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José Guadalupe Sanchez

José Guadalupe Sanchez plans to read a text out loud. He has his paper in hand, ready-to-go, yet each time he tries, he encounters a slight problem. His stool—a narrow seat that is streamed with lights to illuminate his actions—cannot bear the weight of his body. He sits and it collapses under him. He falls to the floor, gets up, re-assembles the seat, and tries again. He falls again. The structure comes apart at the joints—what should be his support is, in fact, debilitating. This scenario repeats over and over, turning the mundane into a Sisyphean project. Each time the artist falls, he hurriedly gets up, growing more frustrated. “You think you are better than me?” he yells, “Come on man!” In moments of heightened emotion, he slaps himself, directing his anger inwards at his inability to get the job done. He repeats this attempt, which goes on for so long that it seems he will never manage to sit down, never read the text, never get it right. At the end of the night, Sanchez finally makes his way to the park’s center stage. He seems to have given up on the stool and instead is now directing his attention towards the microphone. He pauses, then starts to reads the text. He recites a heartfelt letter of gratitude to his brother, which concludes with the moving words, “I love you brother, for all of it.” Sanchez then approaches the audience and embraces his brother, who has been here watching the entire time. The artist’s harrowing solo is a testament to the difficulty of arriving at certain words, and of allowing ourselves to be vulnerable enough to recognize and acknowledge those who held us up when we needed the support.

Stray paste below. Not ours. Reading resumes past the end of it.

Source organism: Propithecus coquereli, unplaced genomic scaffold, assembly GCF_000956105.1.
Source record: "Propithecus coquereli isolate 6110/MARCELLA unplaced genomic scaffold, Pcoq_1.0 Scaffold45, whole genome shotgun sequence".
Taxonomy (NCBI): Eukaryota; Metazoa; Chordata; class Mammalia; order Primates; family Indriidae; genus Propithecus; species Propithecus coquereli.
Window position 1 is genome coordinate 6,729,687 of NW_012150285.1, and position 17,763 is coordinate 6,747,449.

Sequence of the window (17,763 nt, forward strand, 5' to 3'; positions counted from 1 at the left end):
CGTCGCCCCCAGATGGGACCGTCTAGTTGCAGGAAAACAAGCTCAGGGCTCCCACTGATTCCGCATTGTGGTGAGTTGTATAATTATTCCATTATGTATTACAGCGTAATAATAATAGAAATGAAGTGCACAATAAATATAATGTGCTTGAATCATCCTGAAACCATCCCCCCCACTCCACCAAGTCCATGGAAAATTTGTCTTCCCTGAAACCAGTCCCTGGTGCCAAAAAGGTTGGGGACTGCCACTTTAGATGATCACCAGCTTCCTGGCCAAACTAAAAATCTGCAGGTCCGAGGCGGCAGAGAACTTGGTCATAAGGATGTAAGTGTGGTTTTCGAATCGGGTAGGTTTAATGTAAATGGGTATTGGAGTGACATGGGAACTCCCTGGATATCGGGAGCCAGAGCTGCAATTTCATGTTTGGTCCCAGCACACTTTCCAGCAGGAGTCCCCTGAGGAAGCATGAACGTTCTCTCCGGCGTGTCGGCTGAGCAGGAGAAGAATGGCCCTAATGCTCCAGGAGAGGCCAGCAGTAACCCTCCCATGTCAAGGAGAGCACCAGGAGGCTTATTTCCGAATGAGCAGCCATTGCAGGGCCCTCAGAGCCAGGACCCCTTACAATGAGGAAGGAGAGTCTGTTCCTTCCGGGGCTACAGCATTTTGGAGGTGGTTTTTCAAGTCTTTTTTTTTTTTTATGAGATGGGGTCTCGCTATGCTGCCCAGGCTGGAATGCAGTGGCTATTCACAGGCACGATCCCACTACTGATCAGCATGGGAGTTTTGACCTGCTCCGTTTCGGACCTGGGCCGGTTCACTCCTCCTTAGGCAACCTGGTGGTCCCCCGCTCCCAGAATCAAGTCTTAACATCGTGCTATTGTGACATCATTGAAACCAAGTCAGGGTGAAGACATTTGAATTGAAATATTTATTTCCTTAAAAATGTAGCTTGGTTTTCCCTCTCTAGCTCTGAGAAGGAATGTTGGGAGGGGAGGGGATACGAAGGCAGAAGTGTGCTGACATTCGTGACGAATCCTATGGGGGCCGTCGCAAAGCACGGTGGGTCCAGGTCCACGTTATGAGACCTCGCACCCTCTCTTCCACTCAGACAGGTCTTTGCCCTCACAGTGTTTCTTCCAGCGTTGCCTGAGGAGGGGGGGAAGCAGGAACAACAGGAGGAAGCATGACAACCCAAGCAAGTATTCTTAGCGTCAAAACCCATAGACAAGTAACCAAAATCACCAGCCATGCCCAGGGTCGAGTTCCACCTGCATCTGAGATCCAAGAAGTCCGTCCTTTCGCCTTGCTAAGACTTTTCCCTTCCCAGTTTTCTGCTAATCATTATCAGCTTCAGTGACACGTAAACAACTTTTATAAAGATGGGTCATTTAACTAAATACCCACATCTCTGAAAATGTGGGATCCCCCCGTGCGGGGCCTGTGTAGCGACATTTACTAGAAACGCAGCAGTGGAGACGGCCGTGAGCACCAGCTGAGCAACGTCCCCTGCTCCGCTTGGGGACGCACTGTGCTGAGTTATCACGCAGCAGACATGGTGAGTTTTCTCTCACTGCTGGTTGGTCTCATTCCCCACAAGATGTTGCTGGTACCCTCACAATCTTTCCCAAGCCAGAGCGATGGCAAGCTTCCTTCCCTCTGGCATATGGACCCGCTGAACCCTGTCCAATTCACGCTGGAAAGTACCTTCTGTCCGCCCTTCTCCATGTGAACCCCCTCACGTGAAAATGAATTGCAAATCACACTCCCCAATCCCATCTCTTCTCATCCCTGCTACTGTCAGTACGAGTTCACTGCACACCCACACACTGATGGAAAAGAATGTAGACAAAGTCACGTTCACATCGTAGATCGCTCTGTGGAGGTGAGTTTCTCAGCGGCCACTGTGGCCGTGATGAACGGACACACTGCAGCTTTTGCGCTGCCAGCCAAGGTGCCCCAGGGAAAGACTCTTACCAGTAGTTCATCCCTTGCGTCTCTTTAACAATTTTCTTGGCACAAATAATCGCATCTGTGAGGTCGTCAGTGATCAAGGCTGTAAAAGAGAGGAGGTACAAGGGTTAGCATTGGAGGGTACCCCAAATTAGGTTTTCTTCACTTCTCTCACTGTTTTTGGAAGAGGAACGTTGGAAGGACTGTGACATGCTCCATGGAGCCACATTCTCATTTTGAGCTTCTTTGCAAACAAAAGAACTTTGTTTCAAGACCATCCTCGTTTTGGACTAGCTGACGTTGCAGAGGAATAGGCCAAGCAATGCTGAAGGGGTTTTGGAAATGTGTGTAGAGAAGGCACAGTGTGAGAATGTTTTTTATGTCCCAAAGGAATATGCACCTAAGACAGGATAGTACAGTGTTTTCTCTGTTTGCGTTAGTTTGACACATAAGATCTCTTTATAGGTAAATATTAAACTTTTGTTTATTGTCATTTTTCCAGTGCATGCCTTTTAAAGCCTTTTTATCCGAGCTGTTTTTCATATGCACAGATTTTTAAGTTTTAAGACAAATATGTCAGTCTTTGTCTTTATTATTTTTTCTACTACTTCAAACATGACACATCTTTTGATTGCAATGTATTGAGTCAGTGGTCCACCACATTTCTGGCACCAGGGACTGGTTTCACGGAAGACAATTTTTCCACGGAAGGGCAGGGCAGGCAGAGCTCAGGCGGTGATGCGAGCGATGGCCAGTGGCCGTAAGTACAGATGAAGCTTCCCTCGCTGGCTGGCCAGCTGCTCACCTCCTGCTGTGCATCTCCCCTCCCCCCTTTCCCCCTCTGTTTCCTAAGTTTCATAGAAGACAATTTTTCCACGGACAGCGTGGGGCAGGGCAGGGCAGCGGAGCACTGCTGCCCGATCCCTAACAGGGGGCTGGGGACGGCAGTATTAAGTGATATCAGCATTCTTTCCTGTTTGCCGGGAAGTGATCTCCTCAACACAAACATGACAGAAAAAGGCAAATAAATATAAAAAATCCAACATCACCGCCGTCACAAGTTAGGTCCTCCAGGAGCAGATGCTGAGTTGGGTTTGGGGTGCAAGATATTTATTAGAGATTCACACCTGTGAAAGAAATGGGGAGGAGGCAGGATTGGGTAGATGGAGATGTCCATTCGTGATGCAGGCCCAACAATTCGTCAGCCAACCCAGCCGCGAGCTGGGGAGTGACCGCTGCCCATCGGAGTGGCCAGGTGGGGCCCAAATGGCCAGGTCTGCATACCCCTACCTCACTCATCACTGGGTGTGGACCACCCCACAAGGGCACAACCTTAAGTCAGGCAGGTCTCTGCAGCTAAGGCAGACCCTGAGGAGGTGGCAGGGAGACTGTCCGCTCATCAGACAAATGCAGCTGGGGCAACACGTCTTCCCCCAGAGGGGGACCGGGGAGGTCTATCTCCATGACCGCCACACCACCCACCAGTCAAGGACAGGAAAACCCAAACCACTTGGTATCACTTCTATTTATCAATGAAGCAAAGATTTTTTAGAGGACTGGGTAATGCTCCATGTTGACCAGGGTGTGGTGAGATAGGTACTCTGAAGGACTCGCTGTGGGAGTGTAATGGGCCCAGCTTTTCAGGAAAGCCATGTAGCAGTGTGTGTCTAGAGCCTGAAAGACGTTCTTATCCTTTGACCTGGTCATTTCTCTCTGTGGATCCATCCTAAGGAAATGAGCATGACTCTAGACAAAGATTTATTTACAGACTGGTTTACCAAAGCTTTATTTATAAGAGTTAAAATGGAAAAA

José Guadalupe Sanchez is an interdisciplinary artist and educator. Relying heavily on self-reflexivity, his work is an investigation of the multilayered experiences of varying social realities in Los Angeles. This includes looking at the structural nature of oppositional value systems, epistemologies, subjectivities, and how they become validated or not. A driving question in his practice asks, “how as artists can we make work that, on the one hand, validates the neglected experiences of the people we care about (i.e., through direct positive representation and intervention) and, on the other, be a critical reflection on those structures that created the conditions of making a people socially, politically, economically invisible?” Additionally, his practice includes an exploration of ‘world-making’ in opposition to  epistemological homogeneity. His projects manifest as pedagogical interventions as an arts educator, paintings, performance, video, documentary video, and his socially engaged art practice.